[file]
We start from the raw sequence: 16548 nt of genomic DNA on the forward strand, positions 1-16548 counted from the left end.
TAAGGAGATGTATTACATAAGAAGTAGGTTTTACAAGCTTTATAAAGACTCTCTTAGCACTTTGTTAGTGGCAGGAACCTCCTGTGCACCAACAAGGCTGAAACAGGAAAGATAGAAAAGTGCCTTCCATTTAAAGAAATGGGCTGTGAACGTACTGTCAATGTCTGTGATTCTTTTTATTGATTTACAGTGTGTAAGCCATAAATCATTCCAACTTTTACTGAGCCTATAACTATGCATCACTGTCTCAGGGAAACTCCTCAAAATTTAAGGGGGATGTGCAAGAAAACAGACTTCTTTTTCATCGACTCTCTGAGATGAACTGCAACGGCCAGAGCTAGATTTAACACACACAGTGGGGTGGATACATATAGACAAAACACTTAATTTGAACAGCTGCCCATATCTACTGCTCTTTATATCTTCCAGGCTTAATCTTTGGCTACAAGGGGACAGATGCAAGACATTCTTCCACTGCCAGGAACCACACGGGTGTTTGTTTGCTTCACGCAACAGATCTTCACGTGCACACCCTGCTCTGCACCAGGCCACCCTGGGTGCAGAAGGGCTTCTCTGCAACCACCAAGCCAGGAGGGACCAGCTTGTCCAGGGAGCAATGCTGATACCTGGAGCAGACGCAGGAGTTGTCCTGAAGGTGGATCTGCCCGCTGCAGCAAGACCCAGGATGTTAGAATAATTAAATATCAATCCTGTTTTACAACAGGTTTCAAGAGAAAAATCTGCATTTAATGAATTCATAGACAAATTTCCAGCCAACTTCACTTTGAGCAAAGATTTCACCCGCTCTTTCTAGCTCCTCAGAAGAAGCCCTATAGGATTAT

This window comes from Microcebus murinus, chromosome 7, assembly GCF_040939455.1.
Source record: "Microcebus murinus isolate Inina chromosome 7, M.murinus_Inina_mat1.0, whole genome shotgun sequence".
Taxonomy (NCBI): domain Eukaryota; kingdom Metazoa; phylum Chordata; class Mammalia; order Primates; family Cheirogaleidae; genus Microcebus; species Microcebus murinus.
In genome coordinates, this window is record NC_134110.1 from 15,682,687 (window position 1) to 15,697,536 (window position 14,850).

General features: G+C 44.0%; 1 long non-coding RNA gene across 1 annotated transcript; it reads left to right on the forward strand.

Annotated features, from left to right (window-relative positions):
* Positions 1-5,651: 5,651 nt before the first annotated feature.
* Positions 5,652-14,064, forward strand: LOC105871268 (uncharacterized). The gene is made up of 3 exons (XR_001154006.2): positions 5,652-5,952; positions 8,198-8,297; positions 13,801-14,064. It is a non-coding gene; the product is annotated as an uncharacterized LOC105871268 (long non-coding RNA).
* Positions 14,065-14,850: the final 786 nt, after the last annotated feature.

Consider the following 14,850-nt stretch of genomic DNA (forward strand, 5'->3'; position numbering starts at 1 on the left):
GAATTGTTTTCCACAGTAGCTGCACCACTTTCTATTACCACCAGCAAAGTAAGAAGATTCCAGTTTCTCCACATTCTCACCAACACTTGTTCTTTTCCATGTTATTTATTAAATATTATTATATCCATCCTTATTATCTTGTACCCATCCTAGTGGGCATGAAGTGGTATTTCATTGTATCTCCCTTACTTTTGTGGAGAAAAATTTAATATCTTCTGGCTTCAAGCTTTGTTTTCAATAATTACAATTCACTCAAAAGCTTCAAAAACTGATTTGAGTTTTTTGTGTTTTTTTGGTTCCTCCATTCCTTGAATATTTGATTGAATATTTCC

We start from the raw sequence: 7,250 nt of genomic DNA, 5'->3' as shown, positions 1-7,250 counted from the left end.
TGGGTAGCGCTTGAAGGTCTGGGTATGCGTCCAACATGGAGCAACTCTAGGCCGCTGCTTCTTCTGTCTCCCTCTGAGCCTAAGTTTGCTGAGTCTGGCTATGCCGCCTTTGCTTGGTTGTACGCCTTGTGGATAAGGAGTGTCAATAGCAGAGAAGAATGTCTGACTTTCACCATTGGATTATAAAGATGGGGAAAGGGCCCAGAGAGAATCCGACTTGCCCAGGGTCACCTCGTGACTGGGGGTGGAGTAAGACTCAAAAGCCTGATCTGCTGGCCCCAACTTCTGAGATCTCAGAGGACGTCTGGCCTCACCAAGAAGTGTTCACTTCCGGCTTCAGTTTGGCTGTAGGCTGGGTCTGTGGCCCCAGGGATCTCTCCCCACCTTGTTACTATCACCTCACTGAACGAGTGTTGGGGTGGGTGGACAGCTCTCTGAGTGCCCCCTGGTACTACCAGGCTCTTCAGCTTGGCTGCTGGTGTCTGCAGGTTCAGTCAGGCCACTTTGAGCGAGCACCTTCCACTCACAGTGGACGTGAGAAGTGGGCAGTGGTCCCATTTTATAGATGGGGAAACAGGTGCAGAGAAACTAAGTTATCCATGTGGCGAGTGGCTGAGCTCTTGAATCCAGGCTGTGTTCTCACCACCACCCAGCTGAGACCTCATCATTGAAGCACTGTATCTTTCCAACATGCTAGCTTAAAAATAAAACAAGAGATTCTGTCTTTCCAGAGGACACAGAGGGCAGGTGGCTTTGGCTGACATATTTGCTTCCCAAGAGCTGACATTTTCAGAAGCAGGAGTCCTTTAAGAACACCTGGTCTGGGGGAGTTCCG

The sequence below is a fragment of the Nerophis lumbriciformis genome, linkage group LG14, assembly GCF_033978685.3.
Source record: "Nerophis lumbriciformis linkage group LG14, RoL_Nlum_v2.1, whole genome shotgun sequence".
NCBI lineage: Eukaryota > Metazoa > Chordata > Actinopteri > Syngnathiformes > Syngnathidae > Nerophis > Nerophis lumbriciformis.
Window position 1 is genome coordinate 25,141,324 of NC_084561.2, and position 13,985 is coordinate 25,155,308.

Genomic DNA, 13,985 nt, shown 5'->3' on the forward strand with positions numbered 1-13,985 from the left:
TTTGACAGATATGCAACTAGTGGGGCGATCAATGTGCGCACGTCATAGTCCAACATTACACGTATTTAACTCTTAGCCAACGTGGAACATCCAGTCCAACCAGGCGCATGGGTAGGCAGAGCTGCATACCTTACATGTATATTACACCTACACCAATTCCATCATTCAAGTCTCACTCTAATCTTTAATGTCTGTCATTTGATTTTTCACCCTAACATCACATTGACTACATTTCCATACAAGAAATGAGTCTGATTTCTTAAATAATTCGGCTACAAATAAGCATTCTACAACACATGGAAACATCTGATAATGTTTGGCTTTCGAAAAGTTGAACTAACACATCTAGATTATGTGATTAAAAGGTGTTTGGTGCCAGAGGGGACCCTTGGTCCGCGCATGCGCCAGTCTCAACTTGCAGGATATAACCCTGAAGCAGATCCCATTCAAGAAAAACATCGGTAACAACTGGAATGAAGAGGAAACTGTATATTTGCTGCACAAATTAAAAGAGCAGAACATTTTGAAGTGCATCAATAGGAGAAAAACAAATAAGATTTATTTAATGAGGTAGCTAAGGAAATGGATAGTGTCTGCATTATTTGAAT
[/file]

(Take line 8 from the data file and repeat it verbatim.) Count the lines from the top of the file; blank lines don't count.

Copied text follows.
Annotated features, from left to right (window-relative positions):